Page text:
Cockatiels are in the Cockatoo Family and hail from Australia. Unlike their larger cousins, they are not as prone to screaming behavior. Cockatiels have the propensity for large vocabularies and a talent for learning whistle light hearted tunes.

The bird pictured above is a Normal Gray Cockatiel (the original coloring of a wild Cockatiel, but; nowadays, numerous color mutations have been developed and not all Cockatiels have the benchmark orange ear (check) patches. These little fellows make excellent first birds and are, by nature, very gentle and affectionate. They are not as fragile in stature as a Budgie (Parakeet), so they are able to be gently handled by children, under supervision of an adult, as always is the case with any pet. They are extremely easy to care for and eat a primary diet of pellets, grains and small seeds.

Many Cockatiel food mixes come with various shaped pellet food mixed in. They should be served fresh vegetables each day such as shredded carrots, broccoli, snap beans and peas, in addition to the Avian Veterinarians Recipe for “Birdie Bread”. Their average life span in captivity is 12-20+ years. They do not have a lot of health issues, but; are prone to fatty liver disease so keeping sunflower seeds to a bare minimum is important along with other fatty nuts and seeds.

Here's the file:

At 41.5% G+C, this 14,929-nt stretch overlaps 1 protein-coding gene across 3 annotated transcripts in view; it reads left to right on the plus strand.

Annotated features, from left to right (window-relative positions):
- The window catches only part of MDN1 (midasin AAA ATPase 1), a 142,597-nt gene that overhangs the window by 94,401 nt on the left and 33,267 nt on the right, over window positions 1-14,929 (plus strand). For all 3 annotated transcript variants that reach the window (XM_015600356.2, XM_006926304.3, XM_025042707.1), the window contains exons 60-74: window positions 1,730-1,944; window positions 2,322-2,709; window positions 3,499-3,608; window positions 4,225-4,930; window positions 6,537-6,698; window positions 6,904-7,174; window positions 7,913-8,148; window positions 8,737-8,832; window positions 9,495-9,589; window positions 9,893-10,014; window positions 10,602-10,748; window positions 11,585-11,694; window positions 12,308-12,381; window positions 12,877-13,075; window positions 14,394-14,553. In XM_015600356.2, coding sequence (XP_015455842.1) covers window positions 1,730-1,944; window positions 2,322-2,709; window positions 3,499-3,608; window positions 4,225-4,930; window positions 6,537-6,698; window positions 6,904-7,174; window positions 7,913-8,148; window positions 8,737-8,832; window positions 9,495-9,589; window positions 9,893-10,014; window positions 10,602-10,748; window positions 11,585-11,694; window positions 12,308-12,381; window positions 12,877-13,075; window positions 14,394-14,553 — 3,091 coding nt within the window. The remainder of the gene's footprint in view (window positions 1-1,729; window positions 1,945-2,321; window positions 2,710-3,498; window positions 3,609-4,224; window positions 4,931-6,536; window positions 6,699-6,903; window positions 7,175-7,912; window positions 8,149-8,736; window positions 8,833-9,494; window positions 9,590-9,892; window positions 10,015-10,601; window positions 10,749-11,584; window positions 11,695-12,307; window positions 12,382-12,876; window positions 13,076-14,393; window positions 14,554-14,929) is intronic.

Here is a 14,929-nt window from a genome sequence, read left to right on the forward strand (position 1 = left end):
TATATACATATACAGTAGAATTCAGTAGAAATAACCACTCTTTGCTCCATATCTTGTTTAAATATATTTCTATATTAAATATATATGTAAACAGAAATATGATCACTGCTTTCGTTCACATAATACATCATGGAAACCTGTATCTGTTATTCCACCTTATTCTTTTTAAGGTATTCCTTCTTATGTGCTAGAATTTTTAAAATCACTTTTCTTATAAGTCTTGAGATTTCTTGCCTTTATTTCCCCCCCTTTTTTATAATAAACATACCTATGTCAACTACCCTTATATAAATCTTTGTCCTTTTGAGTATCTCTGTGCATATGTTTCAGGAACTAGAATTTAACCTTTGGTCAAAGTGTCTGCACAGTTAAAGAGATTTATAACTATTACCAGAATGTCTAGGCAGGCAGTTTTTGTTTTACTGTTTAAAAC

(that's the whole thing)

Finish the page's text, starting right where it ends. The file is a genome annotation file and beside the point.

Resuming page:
Commercial mixes may be purchased without sunflower seeds because of this. The other most common health issue is egg binding in females. It is important to supply your Cockatiel with mineral and calcium blocks to help prevent this (Absolutely NO Cuttlebone, Oyster Shells or Grit). Their houses (Cages) should be constructed of as many horizontal bars as possible because they are climbers and enjoy climbing as high as they can and then flying back to a lower level and doing it all over again. Cage Bar Spacing can be NO LARGER THAN 5/8 to 3/4 Inch. These little fellows love to chew on bird-safe wood and will often shun other types of toys for wooden ones.